Los Angeles Cardinal Hid Abuse, Files Show

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LOS ANGELES -- The retired archbishop of Los Angeles, Cardinal Roger M. Mahony, and other high-ranking clergymen in the archdiocese worked quietly to keep evidence of child molesting away from law enforcement officials and shield abusive priests from criminal prosecution more than a decade before the scandal became public, according to confidential church records.

The documents, filed in court as part of lawsuit against the archdiocese and posted online by The Los Angeles Times on Monday, offer the clearest glimpse yet of how the archdiocese dealt with abusive priests in the decades before the scandal broke, including Cardinal Mahony's personal involvement in covering up their crimes.

Rather than defrocking priests and contacting the police, the archdiocese sent priests who had molested children to out-of-state treatment facilities, in large part because therapists in California were legally obligated to report any evidence of child abuse to the police, the files make clear.

In 1986, Cardinal Mahony wrote to a New Mexico treatment center where one abusive priest, Msgr. Peter Garcia, had been sent.

"I believe that if Monsignor Garcia were to reappear here within the archdiocese we might very well have some type of legal action filed in both the criminal and civil sectors," Cardinal Mahony wrote.

Monsignor Garcia admitted to abusing more than a dozen young boys, most of them from families of illegal immigrants, since he was ordained in 1966, and in at least one case he threatened to have a boy he had molested deported if he talked about it, according to documents filed in court.

He was never criminally prosecuted, and has since died.

In a 1987 letter regarding the Rev. Michael Baker, who had also been sent for treatment in New Mexico after admitting that he had abused young boys, Msgr. Thomas J. Curry wrote to Cardinal Mahony that "he is very aware that what he did comes within the scope of the criminal law in California."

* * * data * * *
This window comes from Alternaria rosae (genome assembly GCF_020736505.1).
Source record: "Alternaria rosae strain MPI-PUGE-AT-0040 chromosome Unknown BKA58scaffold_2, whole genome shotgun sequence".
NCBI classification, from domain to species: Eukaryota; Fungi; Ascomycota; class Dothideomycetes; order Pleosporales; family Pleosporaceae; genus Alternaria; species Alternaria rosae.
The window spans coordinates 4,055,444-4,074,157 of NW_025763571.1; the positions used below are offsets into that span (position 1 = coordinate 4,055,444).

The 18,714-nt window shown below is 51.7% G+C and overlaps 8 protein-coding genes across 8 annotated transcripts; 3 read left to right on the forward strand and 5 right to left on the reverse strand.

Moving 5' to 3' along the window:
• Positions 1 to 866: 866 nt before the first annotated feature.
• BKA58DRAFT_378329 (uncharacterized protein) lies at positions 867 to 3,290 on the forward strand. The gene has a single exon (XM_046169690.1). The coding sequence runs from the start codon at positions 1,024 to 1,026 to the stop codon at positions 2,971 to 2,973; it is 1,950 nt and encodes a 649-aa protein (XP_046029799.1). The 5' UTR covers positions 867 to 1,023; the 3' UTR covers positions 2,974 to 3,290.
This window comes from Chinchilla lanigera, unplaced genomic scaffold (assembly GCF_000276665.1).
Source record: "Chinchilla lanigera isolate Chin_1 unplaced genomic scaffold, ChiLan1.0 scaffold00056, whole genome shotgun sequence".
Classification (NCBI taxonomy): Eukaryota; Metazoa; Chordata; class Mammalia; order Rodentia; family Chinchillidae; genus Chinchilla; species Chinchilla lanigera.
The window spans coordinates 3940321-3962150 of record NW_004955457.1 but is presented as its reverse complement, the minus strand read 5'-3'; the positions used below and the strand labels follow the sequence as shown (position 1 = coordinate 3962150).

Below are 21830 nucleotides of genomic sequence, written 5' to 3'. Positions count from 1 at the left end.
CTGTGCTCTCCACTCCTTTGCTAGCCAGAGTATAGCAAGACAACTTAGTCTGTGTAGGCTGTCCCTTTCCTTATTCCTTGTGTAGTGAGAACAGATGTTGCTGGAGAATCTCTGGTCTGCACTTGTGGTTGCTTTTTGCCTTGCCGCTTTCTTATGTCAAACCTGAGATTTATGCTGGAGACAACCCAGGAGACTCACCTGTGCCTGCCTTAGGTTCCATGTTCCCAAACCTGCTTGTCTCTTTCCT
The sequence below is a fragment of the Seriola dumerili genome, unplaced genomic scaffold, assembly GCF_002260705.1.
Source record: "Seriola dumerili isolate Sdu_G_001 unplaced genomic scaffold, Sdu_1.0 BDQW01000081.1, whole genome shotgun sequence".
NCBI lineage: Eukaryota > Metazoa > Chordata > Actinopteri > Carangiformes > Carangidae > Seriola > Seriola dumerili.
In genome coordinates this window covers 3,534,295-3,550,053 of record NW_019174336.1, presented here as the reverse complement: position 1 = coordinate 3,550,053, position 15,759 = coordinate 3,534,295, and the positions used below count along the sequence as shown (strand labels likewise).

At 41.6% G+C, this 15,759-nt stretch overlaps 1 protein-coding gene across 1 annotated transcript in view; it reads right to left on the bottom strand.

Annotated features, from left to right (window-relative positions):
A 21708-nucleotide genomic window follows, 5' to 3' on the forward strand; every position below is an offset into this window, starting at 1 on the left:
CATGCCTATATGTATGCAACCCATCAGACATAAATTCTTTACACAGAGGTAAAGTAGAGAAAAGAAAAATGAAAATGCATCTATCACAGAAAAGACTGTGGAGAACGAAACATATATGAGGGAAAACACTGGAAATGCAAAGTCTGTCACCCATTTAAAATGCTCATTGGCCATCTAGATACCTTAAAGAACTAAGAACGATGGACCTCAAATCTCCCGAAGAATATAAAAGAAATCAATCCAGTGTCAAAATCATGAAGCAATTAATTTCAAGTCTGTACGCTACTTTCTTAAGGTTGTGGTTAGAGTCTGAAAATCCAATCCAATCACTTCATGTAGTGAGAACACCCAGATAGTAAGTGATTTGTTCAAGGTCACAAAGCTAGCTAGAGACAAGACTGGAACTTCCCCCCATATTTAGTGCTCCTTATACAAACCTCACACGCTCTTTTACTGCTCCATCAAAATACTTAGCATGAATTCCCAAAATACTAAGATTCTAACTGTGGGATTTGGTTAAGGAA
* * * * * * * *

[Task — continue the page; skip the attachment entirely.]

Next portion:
"It is surprising the counselor he attended in California did not report him, and we agreed it would be better if Mike did not return to him," the letter continued. It would be decades before Father Baker was convicted of sexually abusing children.

In a written statement released on Monday, Cardinal Mahony, who took over the Archdiocese of Los Angeles in 1985 and retired in 2011, apologized to the victims of the sexual abuse.

"Various steps toward safeguarding all children in the church began here in 1987 and progressed year by year as we learned more about those who abused and the ineffectiveness of so-called 'treatments' at the time," the statement said. "Nonetheless, even as we began to confront the problem, I remained naïve myself about the full and lasting impact these horrible acts would have on the lives of those who were abused by men who were supposed to be their spiritual guides."

Cardinal Mahony said he came to understand that impact only two decades later, when he met with almost 100 victims of sexual abuse by priests under his charge. He now keeps an index card for each one of those victims, praying for each one every day, he said in the statement.

In a phone interview, J. Michael Hennigan, a lawyer for the archdiocese, said that the documents represented the "beginnings of the awakening of the archdiocese of these kinds of problems," and that the lessons learned in the intervening decades helped shape the current policy, under which all accusations of abuse are reported to the police and all adults who supervise children are fingerprinted and subjected to background checks.

Lawyers for some of the priests accused of abuse fought in court to keep the documents and many others confidential. But over the coming weeks, many more church records will also be released as part of a settlement between some of the victims and the archdiocese.

Ray Boucher, a lawyer representing some of the plaintiffs in those cases, said the files released on Monday were "particularly damning," because they showed the "wanton disregard for the health and safety of children, and a decision by the highest members of the church to put its self-interest and the interest of abusive priests ahead of those of children."

Mr. Boucher added, "I think when the full light is shown, the public will begin to understand just how deep a problem this is."

nation

This article originally appeared in The New York Times.


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